6 back and neck when she tripped on the floor at her sister s home. She filed a lawsuit against her sister s landlord. Plaintiff was also injured in a subsequent accident. She hurt her left knee in February 1997 while riding as a passenger on a SEPTA bus. She has filed a lawsuit against SEPTA. Plaintiff told the admitting nurse at HUP on September 14, 1994 that she injured her ankle while I was running at an airport and trying to catch a plane. Plaintiff later told an emergency room doctor who evaluated her that she had tripped going onto an airplane. Plaintiff told Dr. Okereke at the time of his initial examination that she had tripped over a briefcase in an airplane. At her initial meeting with the physical therapist on November 7, 1994, plaintiff related that she had tripped over several walking sticks which fell out of a closet. Conclusions of Law Defendant is an instrumentality of a foreign state. See 28 U.S.C. 1603(b)(2). Defendant was engaged in commercial activity having substantial contact with the United States. See 28 U.S.C. 1603(d) & (e). Defendant is subject to suit in this action in courts of the United States. See 28 U.S.C. 1605(a)(2). This court has subject matter jurisdiction over this case. See 28 U.S.C. 1330(a). A federal court applies the choice of law rules of the state in which it sits. See LeJeune v. Bliss-Salem, Inc., 85 F.3d 1069, 1071 (3d Cir. 1996). Pennsylvania employs a flexible conflicts methodology which combines the traditional significant 6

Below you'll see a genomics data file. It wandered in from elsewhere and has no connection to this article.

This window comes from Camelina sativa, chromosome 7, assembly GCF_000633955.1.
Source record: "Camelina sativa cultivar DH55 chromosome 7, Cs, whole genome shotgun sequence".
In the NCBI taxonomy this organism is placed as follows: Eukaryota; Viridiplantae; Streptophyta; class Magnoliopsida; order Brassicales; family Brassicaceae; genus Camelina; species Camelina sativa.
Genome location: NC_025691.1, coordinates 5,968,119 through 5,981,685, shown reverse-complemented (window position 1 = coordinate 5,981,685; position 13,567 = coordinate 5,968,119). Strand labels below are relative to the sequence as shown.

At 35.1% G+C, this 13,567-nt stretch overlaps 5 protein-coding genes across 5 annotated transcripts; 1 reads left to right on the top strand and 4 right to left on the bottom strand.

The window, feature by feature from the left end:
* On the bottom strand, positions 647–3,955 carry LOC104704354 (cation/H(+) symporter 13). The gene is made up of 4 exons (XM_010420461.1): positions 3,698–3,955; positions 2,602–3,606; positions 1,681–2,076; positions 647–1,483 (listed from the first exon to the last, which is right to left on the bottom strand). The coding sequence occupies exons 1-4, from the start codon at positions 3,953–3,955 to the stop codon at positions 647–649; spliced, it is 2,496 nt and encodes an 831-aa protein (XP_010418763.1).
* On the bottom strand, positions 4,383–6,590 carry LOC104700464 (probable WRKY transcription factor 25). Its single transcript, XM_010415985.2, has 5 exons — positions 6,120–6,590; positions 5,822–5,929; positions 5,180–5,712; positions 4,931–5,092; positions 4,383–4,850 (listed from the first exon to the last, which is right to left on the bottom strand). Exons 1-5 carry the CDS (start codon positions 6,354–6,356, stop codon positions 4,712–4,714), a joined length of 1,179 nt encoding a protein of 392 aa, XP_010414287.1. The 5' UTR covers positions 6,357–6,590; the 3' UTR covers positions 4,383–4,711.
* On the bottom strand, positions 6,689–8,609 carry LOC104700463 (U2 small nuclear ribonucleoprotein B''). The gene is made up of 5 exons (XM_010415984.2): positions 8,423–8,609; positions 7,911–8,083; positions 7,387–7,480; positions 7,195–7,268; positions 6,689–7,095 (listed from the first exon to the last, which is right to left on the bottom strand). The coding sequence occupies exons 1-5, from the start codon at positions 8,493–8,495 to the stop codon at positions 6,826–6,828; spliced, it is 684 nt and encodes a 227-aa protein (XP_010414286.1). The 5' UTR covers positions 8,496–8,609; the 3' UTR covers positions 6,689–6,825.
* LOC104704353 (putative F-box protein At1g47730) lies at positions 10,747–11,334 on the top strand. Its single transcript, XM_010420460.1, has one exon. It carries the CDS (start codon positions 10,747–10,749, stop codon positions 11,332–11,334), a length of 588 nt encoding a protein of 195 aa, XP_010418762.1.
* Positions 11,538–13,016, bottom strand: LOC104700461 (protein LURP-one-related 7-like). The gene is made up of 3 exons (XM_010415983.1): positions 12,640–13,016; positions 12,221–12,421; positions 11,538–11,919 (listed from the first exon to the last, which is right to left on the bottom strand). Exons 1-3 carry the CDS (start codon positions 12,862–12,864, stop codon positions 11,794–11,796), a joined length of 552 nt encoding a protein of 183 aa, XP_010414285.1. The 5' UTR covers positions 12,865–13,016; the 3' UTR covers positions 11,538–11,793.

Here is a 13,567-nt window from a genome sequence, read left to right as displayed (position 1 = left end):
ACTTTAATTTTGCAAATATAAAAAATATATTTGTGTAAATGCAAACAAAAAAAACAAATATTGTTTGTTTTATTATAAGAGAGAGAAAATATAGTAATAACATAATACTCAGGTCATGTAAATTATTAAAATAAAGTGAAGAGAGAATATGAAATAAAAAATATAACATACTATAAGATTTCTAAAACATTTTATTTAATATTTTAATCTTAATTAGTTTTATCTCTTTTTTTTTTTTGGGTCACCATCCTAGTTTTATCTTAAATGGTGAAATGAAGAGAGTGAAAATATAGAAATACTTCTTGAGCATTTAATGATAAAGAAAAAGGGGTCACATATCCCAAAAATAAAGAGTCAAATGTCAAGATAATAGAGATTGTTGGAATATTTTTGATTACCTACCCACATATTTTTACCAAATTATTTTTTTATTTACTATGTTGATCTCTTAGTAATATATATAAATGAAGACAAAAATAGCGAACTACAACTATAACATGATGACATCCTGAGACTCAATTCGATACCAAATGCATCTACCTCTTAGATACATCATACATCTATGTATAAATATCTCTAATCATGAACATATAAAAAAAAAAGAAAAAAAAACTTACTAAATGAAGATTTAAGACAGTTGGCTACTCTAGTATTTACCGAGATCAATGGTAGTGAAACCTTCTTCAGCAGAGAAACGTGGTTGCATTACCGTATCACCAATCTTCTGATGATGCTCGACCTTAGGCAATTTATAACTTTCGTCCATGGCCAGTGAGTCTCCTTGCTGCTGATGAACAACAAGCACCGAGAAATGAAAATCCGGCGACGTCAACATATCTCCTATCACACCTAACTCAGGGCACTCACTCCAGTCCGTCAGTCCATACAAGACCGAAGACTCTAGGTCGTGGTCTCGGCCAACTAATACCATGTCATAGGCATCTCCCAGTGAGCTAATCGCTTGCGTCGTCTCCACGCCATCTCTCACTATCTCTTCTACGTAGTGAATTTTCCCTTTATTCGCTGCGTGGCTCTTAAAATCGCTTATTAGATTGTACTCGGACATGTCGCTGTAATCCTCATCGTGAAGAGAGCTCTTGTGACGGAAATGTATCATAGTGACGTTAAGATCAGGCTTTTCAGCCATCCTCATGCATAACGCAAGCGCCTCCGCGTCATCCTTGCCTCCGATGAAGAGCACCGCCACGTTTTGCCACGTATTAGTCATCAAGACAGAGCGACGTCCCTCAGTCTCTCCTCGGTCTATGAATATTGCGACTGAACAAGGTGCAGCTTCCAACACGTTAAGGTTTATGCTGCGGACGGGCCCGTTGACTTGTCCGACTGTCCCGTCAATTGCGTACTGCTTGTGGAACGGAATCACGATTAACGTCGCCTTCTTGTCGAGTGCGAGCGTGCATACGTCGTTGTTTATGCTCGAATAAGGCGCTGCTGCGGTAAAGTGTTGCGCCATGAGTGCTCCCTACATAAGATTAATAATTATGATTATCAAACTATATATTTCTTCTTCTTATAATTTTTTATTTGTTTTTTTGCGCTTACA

7 relationships analysis with a qualitative assessment of the interests and policies of the respective states regarding the particular controversy. See Carrick v. Zurich-American Insurance Group, 14 F.3d 907, 909 (3d Cir. 1994); Smith v. Walter C. Best, Inc., 756 F. Supp. 878, (W.D. Pa. 1990); Breskman v. BCB, Inc., 708 f. Supp. 655, 656 (E.D. Pa. 1988); Griffith v. United Air Lines, Inc., 203 A.2d 796, 805 (Pa. 1964); Laconis v. Burlington County Bridge Com n., 583 A.2d 1218, (Pa. Super. 1990), app. denied, 600 A.2d 532 (Pa. 1991), cert. dism d., 503 U.S. 901 (1992). Where only one state has an interest in the application of its law or where the interests of only one state implicated by the controversy would be impaired if the law of another interested state were applied, of course, there is no true conflict. Lacey v. Cessna Aircraft Co., 932 F.2d 170, (3d Cir. 1991); Parker v. State Farm Insurance Co., 543 F. Supp. 806, 809 (E.D. Pa. 1982). If the law of either jurisdiction may be applied without impairing the interests of the states whose law would not be applied, then the court generally applies the substantive law of the forum. Austin v. Dionne, 909 F. Supp. 271, 274 (E.D. Pa. 1995). Pennsylvania has an interest in ensuring compensation for tortious injury to its citizens and in enforcing standards of care governing relationships undertaken in the state. Plaintiff is a Pennsylvania citizen and entered into a relationship with 7